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The first question: $ (X_n : n = 1, 2, ...) $ is a Markov chain with state space $(-1, 0, 1)$.

  1. $(sin(X_n) : n = 1, 2, ...$) is a Markov chain.
  2. $(cos(X_n) : n = 1, 2, ...$) is a Markov chain.
  3. $(|X_n| : n = 1, 2, ...$) is a Markov chain.
  4. $(X_n^2 : n = 1, 2, ...$) is a Markov chain.
  5. None of the above is correct.

Is it option 5 is the correct answer since option 1&2 are continuous, option 3&4 cannot be negative value, so that the state space cannot be -1?

The second question: Suppose we have three random variables $X_0, X_1$ and $X_2$ forming a Markov process with time domain $(0, 1, 2)$. Then, which of the following is correct.

  1. $X_1,X_2,X_0$ also form a Markov process.
  2. $X_2,X_0,X_1$ also form a Markov process.
  3. $X_0,X_2,X_1$ also form a Markov process.
  4. $X_2,X_1,X_0$ also form a Markov process.
  5. None of the above is correct.

Is it option 4 is the correct answer since it is a one-step transition?

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I'm not sure you understand the questions being asked. In the first question, you are given the markov chain $(X_0, X_1, \dots)$, with a given state space $\{ -1, 0, 1 \}$, and are asked to compute whether one of four different Markov chains is correct, which may have different state spaces.

The trick is to think in the following manner. A chain is Markov if, given knowledge at a given time, I can't predict the future better if I know knowledge about the task.

I'll answer part of question 1 for you, and leave the rest for you to calculate. First, consider the chain

$$ \sin(X_0), \sin(X_1), \dots $$

Since the $X_i$ take values in $\{ -1, 0, 1 \}$, this chain takes values in $\{ \sin(-1), \sin(0), \sin(1) \}$. To determine whether this chain is Markov, we must use our knowledge that the $X_i$ are Markov. The trick to notice is that this new chain is no different from the last chain. We have simply swapped our observations for different numbers. For a contradiction, suppose that the next chain was not Markov. That is, we can learn more about the future when we know $\sin(X_i)$ and $\sin(X_j)$ then when we just know $\sin(X_j)$, for $i < j$. Then we may predict the future by knowing both $X_j$ an $X_i$. Formally, we must verify the Markov condition, which we may do with the equation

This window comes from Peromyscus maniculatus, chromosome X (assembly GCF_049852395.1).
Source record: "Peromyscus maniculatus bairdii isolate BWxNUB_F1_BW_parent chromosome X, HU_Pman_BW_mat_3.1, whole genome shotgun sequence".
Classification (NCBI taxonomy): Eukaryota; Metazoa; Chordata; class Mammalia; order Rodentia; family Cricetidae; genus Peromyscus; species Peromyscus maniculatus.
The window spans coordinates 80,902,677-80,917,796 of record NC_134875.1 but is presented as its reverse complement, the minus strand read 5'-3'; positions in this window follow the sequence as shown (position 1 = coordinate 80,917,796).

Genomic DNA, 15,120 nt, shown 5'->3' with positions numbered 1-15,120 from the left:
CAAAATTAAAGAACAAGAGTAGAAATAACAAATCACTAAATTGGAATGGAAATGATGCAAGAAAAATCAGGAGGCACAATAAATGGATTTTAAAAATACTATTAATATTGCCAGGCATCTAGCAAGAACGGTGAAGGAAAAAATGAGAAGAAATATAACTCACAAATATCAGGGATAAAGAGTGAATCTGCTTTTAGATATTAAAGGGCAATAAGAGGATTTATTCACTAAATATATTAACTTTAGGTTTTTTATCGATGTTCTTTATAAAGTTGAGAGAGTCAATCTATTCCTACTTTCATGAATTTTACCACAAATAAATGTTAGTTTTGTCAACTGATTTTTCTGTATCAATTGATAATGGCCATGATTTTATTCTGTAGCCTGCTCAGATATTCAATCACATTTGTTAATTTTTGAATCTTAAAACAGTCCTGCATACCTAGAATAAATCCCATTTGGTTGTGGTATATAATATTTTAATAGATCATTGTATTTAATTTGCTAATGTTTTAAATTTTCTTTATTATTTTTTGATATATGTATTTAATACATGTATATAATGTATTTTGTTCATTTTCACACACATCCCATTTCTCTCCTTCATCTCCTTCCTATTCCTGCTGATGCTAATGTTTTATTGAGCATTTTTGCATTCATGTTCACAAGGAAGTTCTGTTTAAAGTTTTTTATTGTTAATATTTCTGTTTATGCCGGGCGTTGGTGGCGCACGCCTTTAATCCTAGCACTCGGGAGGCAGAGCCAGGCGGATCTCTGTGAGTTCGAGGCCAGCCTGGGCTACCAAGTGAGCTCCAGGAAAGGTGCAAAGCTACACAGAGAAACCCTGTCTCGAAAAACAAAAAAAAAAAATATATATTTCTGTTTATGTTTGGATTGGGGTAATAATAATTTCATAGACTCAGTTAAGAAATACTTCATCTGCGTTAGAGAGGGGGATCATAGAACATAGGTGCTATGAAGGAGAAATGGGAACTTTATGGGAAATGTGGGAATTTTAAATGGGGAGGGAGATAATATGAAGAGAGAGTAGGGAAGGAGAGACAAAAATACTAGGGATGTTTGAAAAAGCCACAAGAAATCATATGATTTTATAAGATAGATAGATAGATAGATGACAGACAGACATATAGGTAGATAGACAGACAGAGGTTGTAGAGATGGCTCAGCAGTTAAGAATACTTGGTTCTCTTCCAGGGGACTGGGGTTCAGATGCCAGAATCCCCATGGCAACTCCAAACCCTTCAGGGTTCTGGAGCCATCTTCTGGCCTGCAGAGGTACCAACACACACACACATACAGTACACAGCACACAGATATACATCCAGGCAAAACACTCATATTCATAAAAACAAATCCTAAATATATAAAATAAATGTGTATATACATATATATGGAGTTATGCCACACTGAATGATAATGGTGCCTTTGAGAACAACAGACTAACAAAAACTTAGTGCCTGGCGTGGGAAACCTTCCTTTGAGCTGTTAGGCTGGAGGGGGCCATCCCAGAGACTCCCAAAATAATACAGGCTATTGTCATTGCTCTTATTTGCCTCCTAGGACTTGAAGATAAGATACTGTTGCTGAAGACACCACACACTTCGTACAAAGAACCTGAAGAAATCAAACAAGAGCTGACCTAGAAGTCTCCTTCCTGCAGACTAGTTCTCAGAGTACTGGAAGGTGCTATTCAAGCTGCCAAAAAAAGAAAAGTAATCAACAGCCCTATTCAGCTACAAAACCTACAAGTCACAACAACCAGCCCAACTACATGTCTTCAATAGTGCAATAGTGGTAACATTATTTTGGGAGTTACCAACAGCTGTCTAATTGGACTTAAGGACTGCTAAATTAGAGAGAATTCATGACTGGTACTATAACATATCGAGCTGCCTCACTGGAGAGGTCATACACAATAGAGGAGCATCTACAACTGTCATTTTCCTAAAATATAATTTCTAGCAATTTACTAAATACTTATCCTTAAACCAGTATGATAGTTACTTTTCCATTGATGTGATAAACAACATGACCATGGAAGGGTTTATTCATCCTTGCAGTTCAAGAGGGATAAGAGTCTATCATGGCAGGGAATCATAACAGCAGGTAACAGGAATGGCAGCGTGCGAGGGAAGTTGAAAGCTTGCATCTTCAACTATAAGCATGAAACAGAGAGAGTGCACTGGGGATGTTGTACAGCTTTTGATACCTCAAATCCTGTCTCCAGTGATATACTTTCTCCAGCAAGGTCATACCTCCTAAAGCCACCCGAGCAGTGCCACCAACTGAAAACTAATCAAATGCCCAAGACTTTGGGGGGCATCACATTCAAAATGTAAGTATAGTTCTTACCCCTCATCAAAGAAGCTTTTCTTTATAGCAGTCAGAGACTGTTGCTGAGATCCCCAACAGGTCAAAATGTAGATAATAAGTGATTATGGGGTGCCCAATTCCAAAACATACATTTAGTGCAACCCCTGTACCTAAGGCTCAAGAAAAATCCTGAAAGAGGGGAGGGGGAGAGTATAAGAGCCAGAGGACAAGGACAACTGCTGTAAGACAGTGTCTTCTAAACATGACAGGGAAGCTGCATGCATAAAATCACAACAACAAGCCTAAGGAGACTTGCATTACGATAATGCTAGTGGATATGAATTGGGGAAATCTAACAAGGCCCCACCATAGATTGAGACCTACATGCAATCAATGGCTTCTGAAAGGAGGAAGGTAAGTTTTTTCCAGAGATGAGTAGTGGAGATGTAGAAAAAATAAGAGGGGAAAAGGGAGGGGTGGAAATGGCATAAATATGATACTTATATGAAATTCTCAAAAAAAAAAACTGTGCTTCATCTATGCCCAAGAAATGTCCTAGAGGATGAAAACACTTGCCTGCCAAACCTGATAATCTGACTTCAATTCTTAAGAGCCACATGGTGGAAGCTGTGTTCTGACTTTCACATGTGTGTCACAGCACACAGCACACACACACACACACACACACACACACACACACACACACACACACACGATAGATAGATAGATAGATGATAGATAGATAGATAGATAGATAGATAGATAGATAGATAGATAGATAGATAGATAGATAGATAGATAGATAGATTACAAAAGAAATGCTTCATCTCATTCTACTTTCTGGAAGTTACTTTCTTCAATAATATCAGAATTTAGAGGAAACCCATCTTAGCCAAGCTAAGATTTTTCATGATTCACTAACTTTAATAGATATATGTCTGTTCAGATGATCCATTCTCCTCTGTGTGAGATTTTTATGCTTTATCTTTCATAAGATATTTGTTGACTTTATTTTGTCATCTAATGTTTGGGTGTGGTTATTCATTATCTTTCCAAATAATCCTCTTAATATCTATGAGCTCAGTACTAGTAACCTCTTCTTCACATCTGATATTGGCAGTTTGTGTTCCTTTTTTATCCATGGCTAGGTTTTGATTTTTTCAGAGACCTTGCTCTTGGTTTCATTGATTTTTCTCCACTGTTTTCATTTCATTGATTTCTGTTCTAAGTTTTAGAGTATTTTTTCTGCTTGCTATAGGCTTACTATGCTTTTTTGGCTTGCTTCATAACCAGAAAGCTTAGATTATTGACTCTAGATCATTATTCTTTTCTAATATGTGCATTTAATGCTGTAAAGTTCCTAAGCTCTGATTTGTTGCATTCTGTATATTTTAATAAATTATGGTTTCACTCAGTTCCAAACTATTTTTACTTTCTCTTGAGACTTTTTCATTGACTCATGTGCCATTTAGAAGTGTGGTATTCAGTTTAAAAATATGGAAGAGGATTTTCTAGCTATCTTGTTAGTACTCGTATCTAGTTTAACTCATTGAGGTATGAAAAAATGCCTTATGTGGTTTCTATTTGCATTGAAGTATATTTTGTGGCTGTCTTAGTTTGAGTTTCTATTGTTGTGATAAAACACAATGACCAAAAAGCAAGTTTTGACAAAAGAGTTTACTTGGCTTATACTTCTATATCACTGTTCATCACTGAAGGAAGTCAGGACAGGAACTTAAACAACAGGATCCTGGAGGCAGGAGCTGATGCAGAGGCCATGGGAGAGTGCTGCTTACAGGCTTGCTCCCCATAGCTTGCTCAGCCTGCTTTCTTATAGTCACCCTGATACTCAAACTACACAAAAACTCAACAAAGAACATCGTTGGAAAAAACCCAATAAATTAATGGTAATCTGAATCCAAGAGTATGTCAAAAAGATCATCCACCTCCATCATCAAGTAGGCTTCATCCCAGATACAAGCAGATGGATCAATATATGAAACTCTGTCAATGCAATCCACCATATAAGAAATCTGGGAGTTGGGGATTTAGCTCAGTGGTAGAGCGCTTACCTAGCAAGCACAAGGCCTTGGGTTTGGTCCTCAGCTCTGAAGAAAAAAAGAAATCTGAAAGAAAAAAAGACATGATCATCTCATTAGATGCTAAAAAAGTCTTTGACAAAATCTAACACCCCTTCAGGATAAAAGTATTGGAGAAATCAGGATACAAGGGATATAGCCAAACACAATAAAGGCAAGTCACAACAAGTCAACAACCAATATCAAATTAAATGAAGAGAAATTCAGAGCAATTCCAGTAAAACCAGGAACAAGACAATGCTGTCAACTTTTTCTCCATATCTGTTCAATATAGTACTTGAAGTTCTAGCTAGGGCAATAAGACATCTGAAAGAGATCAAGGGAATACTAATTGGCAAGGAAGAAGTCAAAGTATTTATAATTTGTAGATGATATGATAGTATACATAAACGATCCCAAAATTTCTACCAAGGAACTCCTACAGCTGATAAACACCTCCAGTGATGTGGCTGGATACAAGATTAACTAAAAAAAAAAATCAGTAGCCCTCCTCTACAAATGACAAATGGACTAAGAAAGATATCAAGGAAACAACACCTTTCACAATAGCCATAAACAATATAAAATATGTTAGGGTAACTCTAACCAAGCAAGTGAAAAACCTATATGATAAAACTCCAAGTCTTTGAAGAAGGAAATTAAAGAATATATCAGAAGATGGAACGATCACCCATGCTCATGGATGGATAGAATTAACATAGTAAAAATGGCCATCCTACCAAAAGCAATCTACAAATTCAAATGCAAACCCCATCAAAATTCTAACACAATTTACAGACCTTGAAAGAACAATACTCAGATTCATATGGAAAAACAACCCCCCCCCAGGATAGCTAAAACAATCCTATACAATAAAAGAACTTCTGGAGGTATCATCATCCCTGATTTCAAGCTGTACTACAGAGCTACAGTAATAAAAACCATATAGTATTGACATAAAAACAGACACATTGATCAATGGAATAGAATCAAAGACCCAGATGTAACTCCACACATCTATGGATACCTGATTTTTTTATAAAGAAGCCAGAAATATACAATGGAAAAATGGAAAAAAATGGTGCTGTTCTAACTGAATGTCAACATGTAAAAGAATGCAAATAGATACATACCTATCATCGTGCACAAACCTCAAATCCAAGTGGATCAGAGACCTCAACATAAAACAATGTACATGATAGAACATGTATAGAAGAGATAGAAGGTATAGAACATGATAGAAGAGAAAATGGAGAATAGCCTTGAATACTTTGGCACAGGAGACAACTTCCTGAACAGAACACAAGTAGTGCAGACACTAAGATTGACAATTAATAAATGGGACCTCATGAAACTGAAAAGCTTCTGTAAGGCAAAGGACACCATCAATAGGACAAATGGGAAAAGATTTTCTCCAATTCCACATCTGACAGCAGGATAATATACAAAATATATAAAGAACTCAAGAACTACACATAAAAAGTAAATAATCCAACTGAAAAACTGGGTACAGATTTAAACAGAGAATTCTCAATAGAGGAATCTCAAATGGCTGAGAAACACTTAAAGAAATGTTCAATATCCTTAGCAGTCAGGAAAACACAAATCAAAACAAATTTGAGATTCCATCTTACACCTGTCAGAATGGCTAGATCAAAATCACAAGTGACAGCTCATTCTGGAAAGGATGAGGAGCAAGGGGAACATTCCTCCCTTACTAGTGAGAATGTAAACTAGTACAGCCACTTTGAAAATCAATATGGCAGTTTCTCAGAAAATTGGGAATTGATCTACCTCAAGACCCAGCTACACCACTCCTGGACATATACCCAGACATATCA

$$ \mathbf{P}(\sin(X_{i+1}) = x | \sin(X_i) = y, \sin(X_{i-1}) = z) = \mathbf{P}(\sin(X_{i+1}) = x | \sin(X_i) = y) $$

This follows because

$$ \mathbf{P}(\sin(X_{i+1}) = x | \sin(X_i) = y, \sin(X_{i-1}) = z)$$ $$= \mathbf{P}(X_{i+1} = \sin^{-1}(x) | X_i = \sin^{-1}(y), X_{i-1} = \sin^{-1}(z)) $$ $$= \mathbf{P}(X_{i+1} = \sin^{-1}(x) | X_i = \sin^{-1}(y))$$ $$= \mathbf{P}(\sin(X_{i+1}) = x | \sin(X_i) = y)$$

Now the chain $\{ \cos(X_i) \}$ turns out to be a little bit of a problem, since we are not really renaming our observations. $\cos(-1) = \cos(1)$. Denote this value by $\phi$. Suppose that we are watching a sequence, where we flip a coin to determine whether we begin at -1 or 1, and then observe the deterministic sequence which follows

$$ -1, 1, 0, -1, 1, 0, -1, 1, 0$$

The next state of the sequence is determined precisely from the past state, so this random chain is markov. Nonetheless, when we push the values through $\cos$, we obtain the sequence

$$ \phi, \phi, 0, \phi, \phi, 0, \phi, \phi, 0 $$

This random chain is no longer Markov, since if we are at $\phi$, and we know we saw a $\phi$ directly before, then we know exactly what the next state is, whereas if we only know we are at $\phi$, the next state could be a $\phi$ or a 0.

For practice and understanding, it's best if you do the rest of the examples yourself.

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  • $\begingroup$ Thank you, but i still understand the concept... $\endgroup$ – user109403 Feb 17 '16 at 8:12

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